You have observed that we lack judges. What is the reason for that? Well, we never bring lawsuits against one another. And why do we never bring lawsuits? Well, because we made a decision neither to accept or make use of money. And why do we refuse to allow money into our communities? The reason is this: we are determined not to have laws — because, since the world was a world, our ancestors have been able to live contentedly without them.
Kandiaronk’s verdict of European society is quite devastating:
I have spent six years reflecting on the state of European society and I still can’t think of a single way they act that’s not inhuman, and I genuinely think this can only be the case, as long as you stick to your distinctions of ‘mine’ and ‘thine’. I affirm that what you call money is the devil of devils; the tyrant of the French, the source of all evils; the bane of souls and slaughterhouse of the living. To imagine one can live in the country of money and preserve one’s soul is like imagining one could preserve one’s life at the bottom of a lake. Money is the father of luxury, lasciviousness, intrigues, trickery, lies, betrayal, insincerity, — of all the world’s worst behaviour. Fathers sell their children, husbands their wives, wives betray their husbands, brothers kill each other, friends are false, and all because of money. In the light of all this, tell me that we Wendat are not right in refusing to touch, or so much as to look at silver?
Whereas Lahontan seems to agree with a Hobbesian view of humankind, Kandiaronk seems to have a Rousseauian view. In fact, it is the other way round. Rousseau and the Enlightenment philosophers were hugely influenced by the Native American critique of European society.
A lot of Europeans couldn’t but agree with him and admire the “savages”:
As Father Lallemant, whose correspondence provided an initial model for The Jesuit Relations, noted of the Wendat in 1644: I do not believe that there is any people on earth freer than they, and less able to allow the subjection of their wills to any power whatever — so much so that Fathers here have no control over their children, or Captains over their subjects, or the Laws of the country over any of them, except in so far as each is pleased to submit to them. There is no punishment which is inflicted on the guilty, and no criminal who is not sure that his life and property are in no danger…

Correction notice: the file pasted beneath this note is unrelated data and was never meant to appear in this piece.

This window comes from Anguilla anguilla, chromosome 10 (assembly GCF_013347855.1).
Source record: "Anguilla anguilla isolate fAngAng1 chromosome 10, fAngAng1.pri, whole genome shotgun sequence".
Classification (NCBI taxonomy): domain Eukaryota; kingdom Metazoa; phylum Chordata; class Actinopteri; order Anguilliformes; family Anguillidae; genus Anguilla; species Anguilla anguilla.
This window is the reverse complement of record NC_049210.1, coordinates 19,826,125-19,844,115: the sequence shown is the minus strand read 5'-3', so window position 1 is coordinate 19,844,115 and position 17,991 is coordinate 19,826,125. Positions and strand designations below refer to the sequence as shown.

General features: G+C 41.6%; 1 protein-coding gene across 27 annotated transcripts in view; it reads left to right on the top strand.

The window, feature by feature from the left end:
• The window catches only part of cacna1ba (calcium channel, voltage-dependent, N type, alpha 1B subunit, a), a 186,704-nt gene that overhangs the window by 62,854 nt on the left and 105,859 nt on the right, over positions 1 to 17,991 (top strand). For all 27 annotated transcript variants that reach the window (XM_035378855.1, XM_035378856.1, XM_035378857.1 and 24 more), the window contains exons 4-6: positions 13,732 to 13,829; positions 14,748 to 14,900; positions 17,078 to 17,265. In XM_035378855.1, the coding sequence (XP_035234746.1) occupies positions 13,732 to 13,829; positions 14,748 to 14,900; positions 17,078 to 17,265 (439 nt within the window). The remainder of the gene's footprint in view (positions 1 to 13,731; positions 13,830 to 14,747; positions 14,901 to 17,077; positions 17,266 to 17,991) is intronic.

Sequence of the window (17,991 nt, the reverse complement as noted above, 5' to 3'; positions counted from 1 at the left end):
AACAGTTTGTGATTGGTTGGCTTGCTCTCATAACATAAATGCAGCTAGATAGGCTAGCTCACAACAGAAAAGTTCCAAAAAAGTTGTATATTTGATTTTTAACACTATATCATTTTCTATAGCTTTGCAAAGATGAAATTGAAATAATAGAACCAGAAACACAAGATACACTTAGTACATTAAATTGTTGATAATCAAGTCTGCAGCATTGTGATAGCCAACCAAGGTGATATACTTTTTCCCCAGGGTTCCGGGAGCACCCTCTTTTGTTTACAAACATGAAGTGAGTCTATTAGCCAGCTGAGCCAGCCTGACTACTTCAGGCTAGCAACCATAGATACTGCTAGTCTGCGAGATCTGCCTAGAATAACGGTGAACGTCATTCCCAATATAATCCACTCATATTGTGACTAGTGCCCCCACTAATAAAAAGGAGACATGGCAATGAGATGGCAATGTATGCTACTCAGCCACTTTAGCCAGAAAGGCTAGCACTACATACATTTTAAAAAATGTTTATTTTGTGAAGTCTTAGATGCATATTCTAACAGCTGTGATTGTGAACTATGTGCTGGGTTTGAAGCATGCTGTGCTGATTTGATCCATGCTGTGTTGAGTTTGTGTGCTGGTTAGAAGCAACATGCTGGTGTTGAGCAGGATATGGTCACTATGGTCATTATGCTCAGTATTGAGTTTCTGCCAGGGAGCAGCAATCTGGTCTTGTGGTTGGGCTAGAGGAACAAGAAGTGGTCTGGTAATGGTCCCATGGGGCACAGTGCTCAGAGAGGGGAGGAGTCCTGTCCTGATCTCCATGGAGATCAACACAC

Personal liberty vs obedience authority is the main thread in the discussion. I have argued (like many before me) that the need for authority came with farming. Even though it’s exactly this “myth” that the authors want to dispel, Kandiaronk’s story actually cements this “myth”.
Steven Pinker argues in his book Rationality (2021) that social progress (equality for women, abortion of slavery, etc.) has been achieved through rationality. In fact the very same rationality of universal freedom that Kandiaronk uses. If we look at the differences between foragers and farmers we find opposing values:
In foragers, we can see Haidt’s values of care/liberty/fairness and in farmers the values of authority/sanctity/ingroup. In Haidt, it’s all about liberals vs conservatives but we can see here that the evolutionary basis of liberalism and conservatism lie in foraging and farming.
We can see this antagonism throughout history. Jesus was a hunter-gatherer type who followed the same rationality: his father was forgiving rather than punitive, his religion was inclusive rather than exclusive (we are the chosen people) and was against all kinds of inegalitarianism, including against women and children. The god the New Testament is a completely different god from the Old Testament, a god for everyone, even for sinners and prostitutes and basically undermines the whole purpose of the old one.
David Graeber and David Wengrow have not convinced me of the myth of the egalitarian forager. However, they have provided me with beautiful examples of how foragers can be rational and I definitely recommend their book.
Check out my book to learn more about people with hunter-gatherer mindsets
Originally published at http://the-big-ger-picture.blogspot.com on December 30, 2021.